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‘They’re afraid’: Undeleted social media posts expose the extent of China’s COVID protest crackdown

One of the country’s most popular social media platforms has censored a number of posts calling for people to not be intimidated and harassed by Chinese authorities.

Sky News has been monitoring posts that were removed from Weibo ever since the largest protests in decades brokeout across the at the end of November.

Weibo makes it clear on its platform that they monitor content and can remove it.

Although it is impossible to determine the true extent of and how many posts they take down postings, one online tool allows you to collect and restore Weibo messages that were blocked to counter social media censorship.


“First, they are afraid of speech, then text and finally white papers. Now, even a road sign. They fear everything. “So why are they afraid of them?” reads one typical banned post, which has been resurfaced at

This message was published following the third night protests against China’s harsh zero- COVIDmeasures. It was one of many posts asking people to challenge authorities.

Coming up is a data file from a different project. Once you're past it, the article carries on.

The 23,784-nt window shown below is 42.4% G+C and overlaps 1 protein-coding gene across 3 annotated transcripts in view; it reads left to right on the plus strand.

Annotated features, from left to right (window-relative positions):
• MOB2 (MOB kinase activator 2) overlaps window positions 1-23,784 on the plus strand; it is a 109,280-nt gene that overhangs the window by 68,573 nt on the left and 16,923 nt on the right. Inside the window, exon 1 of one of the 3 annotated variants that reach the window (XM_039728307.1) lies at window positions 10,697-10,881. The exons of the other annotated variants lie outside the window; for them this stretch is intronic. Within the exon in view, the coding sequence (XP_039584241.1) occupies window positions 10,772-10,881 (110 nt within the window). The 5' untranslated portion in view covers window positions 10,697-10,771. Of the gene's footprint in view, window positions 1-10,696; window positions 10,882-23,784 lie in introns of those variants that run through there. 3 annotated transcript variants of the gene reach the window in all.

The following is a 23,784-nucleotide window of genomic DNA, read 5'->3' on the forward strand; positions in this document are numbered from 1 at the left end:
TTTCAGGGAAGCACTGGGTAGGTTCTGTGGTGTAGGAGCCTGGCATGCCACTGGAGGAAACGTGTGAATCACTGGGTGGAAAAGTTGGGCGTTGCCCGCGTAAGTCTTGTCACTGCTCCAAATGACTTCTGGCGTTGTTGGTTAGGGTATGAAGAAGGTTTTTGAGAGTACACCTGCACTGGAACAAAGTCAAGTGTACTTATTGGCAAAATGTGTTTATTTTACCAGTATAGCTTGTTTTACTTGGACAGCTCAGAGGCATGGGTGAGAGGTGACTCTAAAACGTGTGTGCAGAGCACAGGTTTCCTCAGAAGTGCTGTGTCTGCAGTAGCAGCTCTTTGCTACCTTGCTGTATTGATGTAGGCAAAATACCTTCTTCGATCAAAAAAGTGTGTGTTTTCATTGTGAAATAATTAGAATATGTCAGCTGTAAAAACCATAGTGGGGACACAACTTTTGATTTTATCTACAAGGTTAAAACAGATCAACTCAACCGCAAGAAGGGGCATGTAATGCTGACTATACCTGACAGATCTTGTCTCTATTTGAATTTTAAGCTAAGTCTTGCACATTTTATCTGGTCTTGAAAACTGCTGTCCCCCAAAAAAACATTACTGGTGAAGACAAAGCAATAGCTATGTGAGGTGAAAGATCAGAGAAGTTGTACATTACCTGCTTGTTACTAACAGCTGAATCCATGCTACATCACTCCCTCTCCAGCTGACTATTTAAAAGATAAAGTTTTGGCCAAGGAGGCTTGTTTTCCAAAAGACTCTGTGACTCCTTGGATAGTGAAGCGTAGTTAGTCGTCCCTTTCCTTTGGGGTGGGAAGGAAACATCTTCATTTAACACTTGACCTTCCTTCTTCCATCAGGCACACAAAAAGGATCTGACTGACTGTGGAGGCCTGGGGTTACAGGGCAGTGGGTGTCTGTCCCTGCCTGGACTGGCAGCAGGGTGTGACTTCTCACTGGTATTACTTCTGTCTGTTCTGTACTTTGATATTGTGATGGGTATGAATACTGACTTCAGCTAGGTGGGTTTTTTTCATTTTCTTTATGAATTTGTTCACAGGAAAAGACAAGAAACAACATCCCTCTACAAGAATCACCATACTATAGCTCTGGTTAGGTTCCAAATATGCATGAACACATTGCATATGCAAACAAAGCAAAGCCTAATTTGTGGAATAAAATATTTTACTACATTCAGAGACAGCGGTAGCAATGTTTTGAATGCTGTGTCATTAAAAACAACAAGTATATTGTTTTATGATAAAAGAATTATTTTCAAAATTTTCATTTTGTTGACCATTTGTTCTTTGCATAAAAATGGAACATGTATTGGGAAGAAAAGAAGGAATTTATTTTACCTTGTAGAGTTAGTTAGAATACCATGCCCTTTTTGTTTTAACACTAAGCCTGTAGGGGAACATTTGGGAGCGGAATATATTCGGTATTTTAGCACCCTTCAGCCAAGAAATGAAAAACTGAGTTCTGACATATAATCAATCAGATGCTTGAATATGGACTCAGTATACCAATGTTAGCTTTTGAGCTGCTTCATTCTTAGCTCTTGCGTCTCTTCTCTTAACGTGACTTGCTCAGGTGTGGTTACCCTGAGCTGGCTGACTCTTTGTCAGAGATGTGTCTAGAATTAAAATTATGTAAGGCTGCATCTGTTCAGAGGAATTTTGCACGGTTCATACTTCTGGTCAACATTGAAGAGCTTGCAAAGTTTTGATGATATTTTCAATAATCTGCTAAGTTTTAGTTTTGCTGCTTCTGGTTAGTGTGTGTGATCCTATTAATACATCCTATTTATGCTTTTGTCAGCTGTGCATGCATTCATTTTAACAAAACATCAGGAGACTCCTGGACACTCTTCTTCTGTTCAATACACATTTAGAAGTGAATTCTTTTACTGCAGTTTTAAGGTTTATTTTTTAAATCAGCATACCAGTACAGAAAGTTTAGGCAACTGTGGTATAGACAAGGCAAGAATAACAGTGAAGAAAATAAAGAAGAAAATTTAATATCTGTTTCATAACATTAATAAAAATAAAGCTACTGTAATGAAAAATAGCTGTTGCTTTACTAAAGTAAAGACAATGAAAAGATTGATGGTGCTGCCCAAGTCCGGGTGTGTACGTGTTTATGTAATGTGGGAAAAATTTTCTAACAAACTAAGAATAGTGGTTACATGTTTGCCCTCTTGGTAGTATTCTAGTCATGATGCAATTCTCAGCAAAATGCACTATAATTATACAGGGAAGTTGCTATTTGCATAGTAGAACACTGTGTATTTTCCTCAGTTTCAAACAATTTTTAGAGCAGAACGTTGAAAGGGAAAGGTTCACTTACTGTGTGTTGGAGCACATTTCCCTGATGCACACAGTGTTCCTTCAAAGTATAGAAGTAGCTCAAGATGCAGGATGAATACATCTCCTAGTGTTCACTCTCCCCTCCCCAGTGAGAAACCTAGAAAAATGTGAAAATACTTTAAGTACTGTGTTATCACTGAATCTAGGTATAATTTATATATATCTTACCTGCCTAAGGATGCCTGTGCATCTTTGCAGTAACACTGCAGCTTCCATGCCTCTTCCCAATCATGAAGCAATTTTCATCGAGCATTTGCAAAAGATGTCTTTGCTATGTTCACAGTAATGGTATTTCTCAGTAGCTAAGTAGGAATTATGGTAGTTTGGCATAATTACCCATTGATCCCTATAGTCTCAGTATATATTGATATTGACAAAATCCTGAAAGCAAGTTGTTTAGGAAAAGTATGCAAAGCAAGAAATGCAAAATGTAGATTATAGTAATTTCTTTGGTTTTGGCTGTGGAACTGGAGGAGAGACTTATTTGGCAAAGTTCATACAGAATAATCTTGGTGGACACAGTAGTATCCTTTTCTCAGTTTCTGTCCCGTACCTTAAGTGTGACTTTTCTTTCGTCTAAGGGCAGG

Police were confronting protesters holding white paper pieces. Officers removed a street sign for Urumqi Road, one of Shanghai’s main rally spots.

Read more about China

After the demonstrations, the country’s coronavirus regulations were relaxed through an sudden change policy.

Residents continue to resist the authorities by deleting social media posts.

One man from Zhejiang (a province close to Shanghai) participated in an online demand for the release of those who were arrested during the protests.

He wrote “let them get home” in a December post, about a week after restrictions started to ease. He also shared a Weibo post by another user that said: “It is time to call for the release of the protesters!”

“Thanks to these young men we can freely go out of our home and don’t need to be transported into the cabin hospitals!”

Some of the posts that were removed over the past few days include the story of a Beijing man who was confronted by police for his social media comments.

“[My text] caught authorities’ attention. They knocked on my door at night, and arrested me for the crime ‘fabricating facts and disturbing social order’.

They recorded me saying the same thing over and over again, and then called my compound administration office and the checkpoint that I had mentioned in the text. Because I didn’t lie, I am not afraid.

“But horribly,” they said. They took my phone away from me after I left my house so I couldn’t call anyone. They forced me to enter my password for my phone.

Image: A sheet of white paper was used as a sign of protest against China’s zero COVID policy. Pic by AP

The anger of the Chinese public against the zero COVID policy may have flared up suddenly, possibly due to fears that the restrictions might have led to the deaths of many people in a fire at a Chinese building.